Tip of the Month
Publishing date: July 2014
Tip Editors: John Salmon and Gordana Sunaric Mégevand
Tip reviewer: Roger Hitchings
The Science behind the Tip
To prevent pupil block, a laser peripheral iridotomy (PI) is the initial treatment for patients with primary angle-closure/glaucoma. When placed superiorly, 2-4% of patients subsequently report linear dysphotopsia (1) (2). This is described as a hazy, hair-like horizontal line, silver or blue-grey in colour, worse in bright light and less pronounced in dim light. The cause is thought to be an optical aberration secondary to the base-up prismatic effect of the tear meniscus, particularly when the PI is partially covered by the upper lid (2).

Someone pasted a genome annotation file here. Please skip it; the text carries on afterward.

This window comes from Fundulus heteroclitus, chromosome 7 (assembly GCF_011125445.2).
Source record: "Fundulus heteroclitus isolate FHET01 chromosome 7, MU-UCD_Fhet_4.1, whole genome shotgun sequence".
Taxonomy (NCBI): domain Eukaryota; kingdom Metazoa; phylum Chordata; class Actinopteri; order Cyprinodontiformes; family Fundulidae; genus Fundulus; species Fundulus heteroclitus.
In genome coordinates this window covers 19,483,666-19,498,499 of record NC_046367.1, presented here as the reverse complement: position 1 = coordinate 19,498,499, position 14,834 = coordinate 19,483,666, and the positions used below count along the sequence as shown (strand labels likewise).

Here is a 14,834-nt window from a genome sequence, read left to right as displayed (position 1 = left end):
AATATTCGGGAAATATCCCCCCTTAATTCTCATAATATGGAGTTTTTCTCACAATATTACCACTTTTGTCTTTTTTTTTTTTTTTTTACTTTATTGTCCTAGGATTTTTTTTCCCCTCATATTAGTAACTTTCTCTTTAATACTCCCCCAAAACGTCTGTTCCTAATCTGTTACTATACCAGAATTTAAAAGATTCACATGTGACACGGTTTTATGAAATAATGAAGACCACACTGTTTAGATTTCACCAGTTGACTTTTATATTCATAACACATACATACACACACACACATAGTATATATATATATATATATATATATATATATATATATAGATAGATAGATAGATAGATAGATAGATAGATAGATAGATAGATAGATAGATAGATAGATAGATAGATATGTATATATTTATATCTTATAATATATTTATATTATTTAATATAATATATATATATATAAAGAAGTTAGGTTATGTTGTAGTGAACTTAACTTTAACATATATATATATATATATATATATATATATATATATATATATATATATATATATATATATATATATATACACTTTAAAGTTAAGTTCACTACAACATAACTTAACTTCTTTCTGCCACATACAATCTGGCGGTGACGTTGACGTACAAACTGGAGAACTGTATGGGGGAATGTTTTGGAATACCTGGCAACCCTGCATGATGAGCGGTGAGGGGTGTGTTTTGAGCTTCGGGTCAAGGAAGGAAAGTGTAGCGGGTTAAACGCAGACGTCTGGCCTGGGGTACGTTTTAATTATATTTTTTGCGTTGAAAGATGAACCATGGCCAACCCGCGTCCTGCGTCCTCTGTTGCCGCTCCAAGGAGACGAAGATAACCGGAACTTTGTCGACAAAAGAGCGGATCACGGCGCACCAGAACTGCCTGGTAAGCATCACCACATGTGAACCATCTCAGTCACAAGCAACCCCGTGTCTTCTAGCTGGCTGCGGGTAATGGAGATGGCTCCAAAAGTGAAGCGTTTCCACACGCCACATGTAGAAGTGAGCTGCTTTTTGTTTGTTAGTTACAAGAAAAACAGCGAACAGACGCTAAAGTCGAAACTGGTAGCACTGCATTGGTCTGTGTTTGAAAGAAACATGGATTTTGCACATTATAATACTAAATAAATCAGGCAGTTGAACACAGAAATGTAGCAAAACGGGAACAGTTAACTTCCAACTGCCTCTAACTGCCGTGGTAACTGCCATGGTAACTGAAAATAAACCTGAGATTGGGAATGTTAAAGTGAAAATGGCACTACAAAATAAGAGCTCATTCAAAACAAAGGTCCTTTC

In a recent trial, 10.7% of patients had linear dysphotopsia after a superiorly placed PI (6.5% despite complete lid coverage) compared with 2.4% of patients after a temporal PI (3). Ophthalmologists should warn patients of this visual consequence of laser PI and should consider placing the PI in the temporal peripheral iris.
Contributor: John Salmon, Oxford, UK
1. Murphy PH, Trope GE Monocular blurring. A complication of YAG laser iritotomy. Ophthalmology 1991; 98: 1539-42
2. Spaeth GL, Idowu O, Seligson A et al. The effect of iridotomy size and positions or symptoms following laser peripheral iridotomy. J Glaucoma 2005; 14:364-7.
3. Vera V, Naqi A, Belovay GW et al. Dysphotopsia after temporal versus superior laser peripheral iridotomy: a prospective, randomised paired eye trial. Am J Ophthalmol 2014; 157: 929-35